May 26th, 2007
First, an announcement. Apt pictures which add materially to the overall impact of an article will probably not be appearing on this blog again soon.
Second, a word of background. I have re-entered the work force, participating in one of the positions presumably created to keep the excess population from rioting because of too much spare time. In this job I have lots of time to talk to people around me. One woman had a lot of emotional baggage pulled out through her feet by a metaphysical healer, and another one has had memories of her past lives.
Third, this leads me to think about the relationship of human experience and evangelism. This is furthered by the fact that I am reading Billy Graham’s autobiography, Just As I Am (thanks, Goodwill in Mesa).
And so, to the main course, which impinges significantly, if not obviously, on the topic mentioned above.
There are people who are seeking something because they are not satisfied with their lives; but their seeking is almost always idolatrously egocentrical. What they seek is happiness; relief from pain, from grief, from bitterness. And if their testimony is to be received at all, they have found at least a measure of these things by means which must be recognized as being antithetical to Christianity. It is no use telling them they haven’t experienced what they have; it is no good saying to them that they really were not helped (in the narrow specific sense in which they sought help). Sometimes I think we present the Gospel as the way to leave behind the bitterness of the past, or as some secret to a successful life — “God’s tips for happy living”. But they can have tips for happy living from a Mormon or a metaphysical healer (in that case accompanied with the nine essential oils and a hot towel). As long as we present the Gospel in this way, we are only offering one option among many; and others may be as good, or better. After all, the Gospel doesn’t give us a hot towel.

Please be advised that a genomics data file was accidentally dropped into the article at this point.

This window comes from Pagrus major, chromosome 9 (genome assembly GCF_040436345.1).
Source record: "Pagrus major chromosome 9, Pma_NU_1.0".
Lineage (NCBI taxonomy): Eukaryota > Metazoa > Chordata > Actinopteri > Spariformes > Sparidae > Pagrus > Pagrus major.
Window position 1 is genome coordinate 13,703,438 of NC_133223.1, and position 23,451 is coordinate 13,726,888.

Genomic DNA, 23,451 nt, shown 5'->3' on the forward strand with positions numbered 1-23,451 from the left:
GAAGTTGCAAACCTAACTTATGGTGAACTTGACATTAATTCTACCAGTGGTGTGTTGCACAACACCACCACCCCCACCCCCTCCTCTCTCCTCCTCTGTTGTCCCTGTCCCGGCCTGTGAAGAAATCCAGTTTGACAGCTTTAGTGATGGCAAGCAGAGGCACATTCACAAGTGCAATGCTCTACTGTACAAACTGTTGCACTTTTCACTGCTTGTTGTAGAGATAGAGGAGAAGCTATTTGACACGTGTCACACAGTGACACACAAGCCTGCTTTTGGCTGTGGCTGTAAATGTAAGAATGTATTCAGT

But say that we distinguish: say that we do not accept their idolatrous assumption that being all right (healthy, well-adjusted, cheerful, reasonably prosperous) is the real goal, the real point. What would happen then? Well, we wouldn’t have the pressure to preserve the Gospel’s uniqueness by trying to make it compete with the hot towel; we wouldn’t have to persuade everyone that Lipton brand chamomile tea really is the best chamomile tea out there. We could instead point out that to the Gospel all that they seek is secondary –a side effect: what they seek so hard is done almost casual and offhandedly by the more fundamental alignment of resting in the grace of God. Many systems and tricks can more or less deal with depression and feelings of guilt and negative energy and misaligned shakras and what have you. The glory of the Gospel does not consist in doing this a little better, but in being something entirely different.
Human devices can deal with feelings of guilt; but only the Gospel deals with sin. Human devices can deal with discontent; but only the Gospel bestows all things upon us.
Human devices can deal with anxiety; but only the Gospel can establish us in peace with God.
Human devices can manage anger, frustration, resentment and bring a measure of concord between man and man; but only the Gospel makes us all one in Christ Jesus.
Let us not make the mistake of presenting the Gospel as though it were only or primarily the answer to people’s felt needs (after all, it answers needs that many do not feel), one option for well-adjustedness among several (even if the best). And let us not make the mistake of maintaining the Gospel’s uniqueness by denying that any other brands are even tea at all.
There is reconciliation through Christ’s blood: God has commenced the restoration of all things. That is something more than valium, or even the unborn child-god, can claim for itself.